How to Avoid Catching a Cold on a Plane

Be careful where you sit.

Winter is coming. As the sun starts to set earlier and winter coats come out of hiding, fears of catching a cold resurface. According to Heathline, people are more likely to get sick in the winter because they spend more time in enclosed spaces and viruses can live longer in colder temperatures. 

Meeting planners traveling to an event or on their way to a site inspection could be vulnerable to catching something on the plane. No one wants to get sick -- especially not when you're about to dive into to the thick of an event -- so, keep the following tips from Smarter Travel in mind the next time you're up in the air.

1. Pick Your Seat Wisely

Windows seats aren't just good for watching the sunset. A 2018 study from Georgia Tech and Emory University found that sitting away from the aisle is the best spot for passengers to avoid germs. 

According to the study, those seated in the aisle are particularly vulnerable to getting sick, as they are more likely to come in contact with germs from people wandering to the bathroom and back to their seats. If you're able to secure a coveted seat by the window, try to stay put. Walking around the cabin exposes you to a lot more germs from fellow travelers.

2. Keep Your Hands Clean

A report from Marketplace, the consumer watchdog arm of the Canadian Broadcasting Corp., found that headrests, seat pockets, bathroom-door handles, tray tables and seat belts are the five dirtiest places on an airplane. Former flight attendants told CBC that turning planes around in 15 minutes or so doesn't leave time for a proper cleaning.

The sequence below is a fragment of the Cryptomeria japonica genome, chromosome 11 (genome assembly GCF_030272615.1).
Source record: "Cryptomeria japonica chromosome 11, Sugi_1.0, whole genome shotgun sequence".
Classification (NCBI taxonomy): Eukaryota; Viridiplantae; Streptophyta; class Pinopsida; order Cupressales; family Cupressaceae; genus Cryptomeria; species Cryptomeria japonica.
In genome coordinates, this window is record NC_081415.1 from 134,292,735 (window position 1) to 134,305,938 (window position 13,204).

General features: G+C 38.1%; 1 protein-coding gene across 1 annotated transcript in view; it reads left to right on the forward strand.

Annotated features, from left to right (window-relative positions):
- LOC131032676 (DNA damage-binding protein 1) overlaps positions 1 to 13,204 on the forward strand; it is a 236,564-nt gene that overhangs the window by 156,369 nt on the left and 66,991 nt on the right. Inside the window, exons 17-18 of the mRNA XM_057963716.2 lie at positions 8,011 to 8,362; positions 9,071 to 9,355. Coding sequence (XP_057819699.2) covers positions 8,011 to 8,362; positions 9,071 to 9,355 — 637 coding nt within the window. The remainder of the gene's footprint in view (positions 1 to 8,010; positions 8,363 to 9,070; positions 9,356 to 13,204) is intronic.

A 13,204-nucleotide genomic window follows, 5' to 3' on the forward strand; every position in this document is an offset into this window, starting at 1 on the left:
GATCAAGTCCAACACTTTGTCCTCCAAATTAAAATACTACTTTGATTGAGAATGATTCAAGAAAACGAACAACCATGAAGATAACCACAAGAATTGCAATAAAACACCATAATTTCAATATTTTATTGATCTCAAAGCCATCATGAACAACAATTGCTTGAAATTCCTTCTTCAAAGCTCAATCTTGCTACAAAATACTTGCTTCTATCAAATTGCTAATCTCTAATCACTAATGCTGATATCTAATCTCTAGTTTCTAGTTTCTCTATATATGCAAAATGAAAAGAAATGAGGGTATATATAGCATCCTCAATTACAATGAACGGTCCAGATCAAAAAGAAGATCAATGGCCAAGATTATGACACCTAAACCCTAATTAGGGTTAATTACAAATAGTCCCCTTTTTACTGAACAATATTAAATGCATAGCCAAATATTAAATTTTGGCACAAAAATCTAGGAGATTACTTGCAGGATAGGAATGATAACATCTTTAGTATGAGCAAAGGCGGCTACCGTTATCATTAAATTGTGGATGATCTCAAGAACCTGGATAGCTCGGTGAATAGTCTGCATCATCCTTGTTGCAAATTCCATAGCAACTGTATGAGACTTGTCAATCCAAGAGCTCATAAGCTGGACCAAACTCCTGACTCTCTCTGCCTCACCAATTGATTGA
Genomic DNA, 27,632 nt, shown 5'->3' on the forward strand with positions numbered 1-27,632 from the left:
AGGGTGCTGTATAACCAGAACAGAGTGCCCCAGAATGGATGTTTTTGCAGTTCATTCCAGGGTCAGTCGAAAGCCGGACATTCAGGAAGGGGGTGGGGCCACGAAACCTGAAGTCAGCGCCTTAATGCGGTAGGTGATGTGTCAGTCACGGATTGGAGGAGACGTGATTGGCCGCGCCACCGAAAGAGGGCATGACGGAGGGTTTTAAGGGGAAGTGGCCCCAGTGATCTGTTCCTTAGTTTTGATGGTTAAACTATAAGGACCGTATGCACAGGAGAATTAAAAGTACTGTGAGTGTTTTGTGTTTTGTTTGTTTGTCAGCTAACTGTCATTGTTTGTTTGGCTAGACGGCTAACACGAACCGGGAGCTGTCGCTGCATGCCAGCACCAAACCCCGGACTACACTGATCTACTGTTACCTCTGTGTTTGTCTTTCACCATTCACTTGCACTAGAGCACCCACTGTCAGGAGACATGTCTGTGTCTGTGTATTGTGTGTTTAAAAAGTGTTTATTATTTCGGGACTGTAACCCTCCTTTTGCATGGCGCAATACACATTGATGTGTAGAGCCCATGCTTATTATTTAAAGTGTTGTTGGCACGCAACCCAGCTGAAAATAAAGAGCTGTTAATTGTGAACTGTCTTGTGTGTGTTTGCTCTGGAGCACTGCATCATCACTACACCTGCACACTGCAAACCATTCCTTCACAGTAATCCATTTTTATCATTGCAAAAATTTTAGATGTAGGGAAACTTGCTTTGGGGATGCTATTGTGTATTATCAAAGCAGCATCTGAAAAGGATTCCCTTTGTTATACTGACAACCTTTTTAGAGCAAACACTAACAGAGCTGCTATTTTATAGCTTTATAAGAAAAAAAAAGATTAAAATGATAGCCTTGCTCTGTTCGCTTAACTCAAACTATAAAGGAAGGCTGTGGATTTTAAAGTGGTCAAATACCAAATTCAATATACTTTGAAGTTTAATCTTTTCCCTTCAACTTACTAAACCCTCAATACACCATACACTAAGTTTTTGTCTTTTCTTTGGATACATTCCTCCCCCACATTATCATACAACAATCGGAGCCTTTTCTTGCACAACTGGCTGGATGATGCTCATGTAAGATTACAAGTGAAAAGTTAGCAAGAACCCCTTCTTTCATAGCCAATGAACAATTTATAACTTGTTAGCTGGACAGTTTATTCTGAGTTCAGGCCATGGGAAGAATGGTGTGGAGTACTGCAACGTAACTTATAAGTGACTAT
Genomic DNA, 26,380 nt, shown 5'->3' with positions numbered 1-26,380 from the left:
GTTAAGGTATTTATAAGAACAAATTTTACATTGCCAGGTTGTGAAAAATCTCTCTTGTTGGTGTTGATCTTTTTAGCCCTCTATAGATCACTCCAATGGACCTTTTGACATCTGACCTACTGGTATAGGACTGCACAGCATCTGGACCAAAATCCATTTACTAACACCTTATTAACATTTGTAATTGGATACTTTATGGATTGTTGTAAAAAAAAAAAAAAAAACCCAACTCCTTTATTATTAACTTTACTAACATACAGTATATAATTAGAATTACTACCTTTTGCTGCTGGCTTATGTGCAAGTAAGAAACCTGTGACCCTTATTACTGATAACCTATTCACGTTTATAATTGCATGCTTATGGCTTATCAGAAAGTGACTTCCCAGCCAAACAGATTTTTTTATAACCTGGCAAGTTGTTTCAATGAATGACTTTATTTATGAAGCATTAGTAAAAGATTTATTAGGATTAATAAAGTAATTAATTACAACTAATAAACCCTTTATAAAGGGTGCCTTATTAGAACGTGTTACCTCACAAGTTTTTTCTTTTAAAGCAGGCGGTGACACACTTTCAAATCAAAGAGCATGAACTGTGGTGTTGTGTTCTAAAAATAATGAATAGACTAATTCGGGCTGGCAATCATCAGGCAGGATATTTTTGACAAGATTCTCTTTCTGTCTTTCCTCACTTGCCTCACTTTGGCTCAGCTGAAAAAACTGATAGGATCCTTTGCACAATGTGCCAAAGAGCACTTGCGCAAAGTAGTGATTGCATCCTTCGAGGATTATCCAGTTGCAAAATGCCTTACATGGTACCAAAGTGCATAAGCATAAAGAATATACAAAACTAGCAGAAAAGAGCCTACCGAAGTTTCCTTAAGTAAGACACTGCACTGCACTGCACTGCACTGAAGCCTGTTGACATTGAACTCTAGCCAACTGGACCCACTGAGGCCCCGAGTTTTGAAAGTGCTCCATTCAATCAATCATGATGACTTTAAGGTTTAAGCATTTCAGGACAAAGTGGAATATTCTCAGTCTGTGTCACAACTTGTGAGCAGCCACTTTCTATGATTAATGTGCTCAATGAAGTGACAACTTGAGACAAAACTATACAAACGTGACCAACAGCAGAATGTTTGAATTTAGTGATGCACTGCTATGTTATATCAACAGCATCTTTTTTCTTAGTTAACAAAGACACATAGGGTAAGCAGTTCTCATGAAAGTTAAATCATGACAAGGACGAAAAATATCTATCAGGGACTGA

You'll therefore want to avoid using the tray tables and seat pockets if you can. Some spots like seatbelt buckles and bathroom-door handles might be unavoidable, but planners can prepare by bringing travel-sized hand sanitizers on board. The small bottle could be a lifesaver when the person next you to starts coughing or you have to get up and use the restroom.

3. Bring Your Own Water

Hydration is key to staying healthy, especially when flying which can dehydrate the body. In fact, the Aerospace Medical Association suggests drinking 8 fluid ounces for every hour of flight.

But airplane water is notoriously bad, with Spirit and JetBlue scoring a 1 out of 5 in a recent study from and the Hunter College Food Policy Center on the quality of water provided by airlines. Even the highest scoring carriers only received a 3.3, so it's best to bring your own reusable water bottle to fill once you're through security or buy a bottle before you board.

4. Take Vitamin C

While research on the effectiveness of vitamin C is mixed, according to Harvard Health, some studies suggest that taking vitamin C every day can cut your risk of getting a cold in half. So, go ahead and throw a pack of Emergen-C in your bag just in case.

Once you get off the plane, you'll want to head to the nearest bathroom to give your hands a proper wash. Continue to hydrate throughout the day and get plenty of rest, so your body is in top shape to fight off any germs you might have encountered on the plane.